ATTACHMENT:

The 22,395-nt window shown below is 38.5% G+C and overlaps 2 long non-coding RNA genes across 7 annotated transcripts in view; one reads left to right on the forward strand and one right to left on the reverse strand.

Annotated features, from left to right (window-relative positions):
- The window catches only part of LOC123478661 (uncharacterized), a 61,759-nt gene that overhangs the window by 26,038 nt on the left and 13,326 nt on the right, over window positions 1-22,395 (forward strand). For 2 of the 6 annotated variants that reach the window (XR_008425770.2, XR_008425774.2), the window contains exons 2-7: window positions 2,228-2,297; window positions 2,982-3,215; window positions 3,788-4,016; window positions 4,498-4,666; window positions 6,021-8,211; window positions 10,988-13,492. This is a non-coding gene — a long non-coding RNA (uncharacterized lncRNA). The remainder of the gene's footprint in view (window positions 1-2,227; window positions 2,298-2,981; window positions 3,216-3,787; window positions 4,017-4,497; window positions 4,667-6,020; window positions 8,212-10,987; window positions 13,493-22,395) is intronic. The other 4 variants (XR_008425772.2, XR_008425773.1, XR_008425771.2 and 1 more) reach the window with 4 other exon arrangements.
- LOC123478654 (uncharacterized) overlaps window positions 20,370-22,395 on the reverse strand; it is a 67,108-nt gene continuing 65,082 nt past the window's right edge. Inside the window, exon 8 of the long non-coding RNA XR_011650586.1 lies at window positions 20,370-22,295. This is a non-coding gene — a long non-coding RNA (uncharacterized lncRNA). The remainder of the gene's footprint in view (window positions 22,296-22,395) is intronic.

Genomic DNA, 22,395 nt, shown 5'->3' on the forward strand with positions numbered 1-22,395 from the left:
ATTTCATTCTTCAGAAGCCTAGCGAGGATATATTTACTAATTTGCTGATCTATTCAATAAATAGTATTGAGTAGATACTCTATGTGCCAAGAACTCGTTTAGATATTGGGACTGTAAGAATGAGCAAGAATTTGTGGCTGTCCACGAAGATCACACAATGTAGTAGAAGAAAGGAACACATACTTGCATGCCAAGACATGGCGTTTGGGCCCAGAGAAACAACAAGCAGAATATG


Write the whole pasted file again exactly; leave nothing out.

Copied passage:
The 22,395-nt window shown below is 38.5% G+C and overlaps 2 long non-coding RNA genes across 7 annotated transcripts in view; one reads left to right on the forward strand and one right to left on the reverse strand.

Annotated features, from left to right (window-relative positions):
- The window catches only part of LOC123478661 (uncharacterized), a 61,759-nt gene that overhangs the window by 26,038 nt on the left and 13,326 nt on the right, over window positions 1-22,395 (forward strand). For 2 of the 6 annotated variants that reach the window (XR_008425770.2, XR_008425774.2), the window contains exons 2-7: window positions 2,228-2,297; window positions 2,982-3,215; window positions 3,788-4,016; window positions 4,498-4,666; window positions 6,021-8,211; window positions 10,988-13,492. This is a non-coding gene — a long non-coding RNA (uncharacterized lncRNA). The remainder of the gene's footprint in view (window positions 1-2,227; window positions 2,298-2,981; window positions 3,216-3,787; window positions 4,017-4,497; window positions 4,667-6,020; window positions 8,212-10,987; window positions 13,493-22,395) is intronic. The other 4 variants (XR_008425772.2, XR_008425773.1, XR_008425771.2 and 1 more) reach the window with 4 other exon arrangements.
- LOC123478654 (uncharacterized) overlaps window positions 20,370-22,395 on the reverse strand; it is a 67,108-nt gene continuing 65,082 nt past the window's right edge. Inside the window, exon 8 of the long non-coding RNA XR_011650586.1 lies at window positions 20,370-22,295. This is a non-coding gene — a long non-coding RNA (uncharacterized lncRNA). The remainder of the gene's footprint in view (window positions 22,296-22,395) is intronic.

Genomic DNA, 22,395 nt, shown 5'->3' on the forward strand with positions numbered 1-22,395 from the left:
ATTTCATTCTTCAGAAGCCTAGCGAGGATATATTTACTAATTTGCTGATCTATTCAATAAATAGTATTGAGTAGATACTCTATGTGCCAAGAACTCGTTTAGATATTGGGACTGTAAGAATGAGCAAGAATTTGTGGCTGTCCACGAAGATCACACAATGTAGTAGAAGAAAGGAACACATACTTGCATGCCAAGACATGGCGTTTGGGCCCAGAGAAACAACAAGCAGAATATG